Life Lessons: Is your life too plastic?
Americans use 100 billion plastic bags every year, one million plastic cups on air flights every six hours, and two million plastic water bottles every five minutes, but all that consumption could be harming your health.
Two women made a documentary about it.
Plastic cups, plastic bags, plastic toys, even plastic bottles. These two women say America's obsession with plastic is hurting our environment and our health.
"You have the power of film to create change," says Judy Kohin, the executive producer of "Bag It."
"Bag It" highlights the dangers of chemicals used in plastics.
Two of these -- BPA and phthalates -- are linked to certain cancers, obesity, low sperm counts, asthma, ADHD, miscarriage, premature birth and more.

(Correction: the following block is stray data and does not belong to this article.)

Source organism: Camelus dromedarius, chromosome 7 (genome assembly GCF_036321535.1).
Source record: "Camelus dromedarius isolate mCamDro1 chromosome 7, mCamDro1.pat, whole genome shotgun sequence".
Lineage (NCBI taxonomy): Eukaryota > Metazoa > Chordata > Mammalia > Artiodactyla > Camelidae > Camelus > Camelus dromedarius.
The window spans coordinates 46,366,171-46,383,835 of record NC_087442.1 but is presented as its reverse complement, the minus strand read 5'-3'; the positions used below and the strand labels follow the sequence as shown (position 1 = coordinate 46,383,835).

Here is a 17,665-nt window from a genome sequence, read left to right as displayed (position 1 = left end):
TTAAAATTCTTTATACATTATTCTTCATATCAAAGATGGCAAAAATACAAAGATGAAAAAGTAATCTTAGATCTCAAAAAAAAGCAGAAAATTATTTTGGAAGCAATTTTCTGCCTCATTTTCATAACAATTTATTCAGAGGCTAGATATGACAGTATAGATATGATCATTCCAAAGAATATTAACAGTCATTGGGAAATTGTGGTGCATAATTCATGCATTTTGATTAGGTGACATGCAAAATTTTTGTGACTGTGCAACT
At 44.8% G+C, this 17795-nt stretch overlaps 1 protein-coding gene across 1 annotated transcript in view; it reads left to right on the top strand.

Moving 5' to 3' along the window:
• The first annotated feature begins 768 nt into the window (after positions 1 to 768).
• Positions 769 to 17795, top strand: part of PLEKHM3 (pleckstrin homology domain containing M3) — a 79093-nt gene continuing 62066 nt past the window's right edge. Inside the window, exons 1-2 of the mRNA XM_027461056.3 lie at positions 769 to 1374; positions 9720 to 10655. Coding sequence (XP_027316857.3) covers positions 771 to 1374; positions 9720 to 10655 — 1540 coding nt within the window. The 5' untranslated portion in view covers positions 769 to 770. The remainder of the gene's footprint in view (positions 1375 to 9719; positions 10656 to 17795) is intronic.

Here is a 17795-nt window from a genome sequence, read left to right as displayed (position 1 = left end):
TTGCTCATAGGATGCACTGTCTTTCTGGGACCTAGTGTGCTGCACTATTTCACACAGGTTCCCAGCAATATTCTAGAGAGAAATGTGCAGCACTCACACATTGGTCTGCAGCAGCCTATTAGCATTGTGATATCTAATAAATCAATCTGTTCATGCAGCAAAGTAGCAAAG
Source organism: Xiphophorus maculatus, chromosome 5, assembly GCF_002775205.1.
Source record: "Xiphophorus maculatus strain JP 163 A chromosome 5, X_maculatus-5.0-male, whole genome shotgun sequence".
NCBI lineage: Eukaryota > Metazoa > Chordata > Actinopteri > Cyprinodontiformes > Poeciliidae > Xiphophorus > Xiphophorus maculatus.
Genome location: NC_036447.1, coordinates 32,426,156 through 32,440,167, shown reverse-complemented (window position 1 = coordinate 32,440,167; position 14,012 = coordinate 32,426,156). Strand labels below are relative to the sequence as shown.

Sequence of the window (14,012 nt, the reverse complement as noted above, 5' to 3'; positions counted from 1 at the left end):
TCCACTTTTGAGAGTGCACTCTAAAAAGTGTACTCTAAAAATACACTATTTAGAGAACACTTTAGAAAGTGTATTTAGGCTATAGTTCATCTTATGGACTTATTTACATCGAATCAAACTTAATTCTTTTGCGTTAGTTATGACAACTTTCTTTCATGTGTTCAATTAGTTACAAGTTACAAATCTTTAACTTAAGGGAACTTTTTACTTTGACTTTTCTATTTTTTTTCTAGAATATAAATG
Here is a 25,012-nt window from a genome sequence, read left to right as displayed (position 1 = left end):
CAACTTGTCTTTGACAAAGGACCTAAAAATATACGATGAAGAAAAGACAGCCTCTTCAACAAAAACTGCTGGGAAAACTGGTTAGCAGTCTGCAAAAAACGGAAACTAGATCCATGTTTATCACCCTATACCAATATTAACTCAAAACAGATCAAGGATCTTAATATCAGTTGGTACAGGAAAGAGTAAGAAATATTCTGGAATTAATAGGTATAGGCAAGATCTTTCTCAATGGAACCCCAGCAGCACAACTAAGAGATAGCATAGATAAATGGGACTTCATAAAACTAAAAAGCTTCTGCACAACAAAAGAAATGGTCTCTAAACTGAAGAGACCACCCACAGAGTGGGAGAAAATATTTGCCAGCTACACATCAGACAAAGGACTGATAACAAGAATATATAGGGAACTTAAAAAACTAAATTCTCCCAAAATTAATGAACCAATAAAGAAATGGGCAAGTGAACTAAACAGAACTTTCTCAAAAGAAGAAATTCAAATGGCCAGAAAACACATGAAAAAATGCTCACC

"Bag It" producer and director Suzan Beraza said, "I just felt annoyed that as a parent that we hadn't been given all the information."
These filmmakers have some tips for how you can avoid the toxins.
First, limit your exposure.
"Stop using plastic bags, stop using plastic bottles, and stop using plastic disposable cups," advises Kohin.
It's used to line the inside of cardboard cups, canned foods, soda, juice, and beer.
Choose glass when you can and don't heat your plastics.
Next, look at the number on the bottom.
Avoid those with a three, six, or seven.
"Number three is PVC, polyvinyl chloride. Six is polystyrene. A lot of seven is BPA," explains Beraza.
Also look for beauty products that say "phthalate-free," and remember, it's never too late to change.
Beraza says, "The good news for all of us is it is reversible."
Experts say you can change BPA levels in your body within two weeks of changing your habits.
It took the filmmakers almost two years to complete the documentary. They had a budget of just $200,000.
Beraza and Kohin are now working on their second film about the mining and milling of uranium in a small town.
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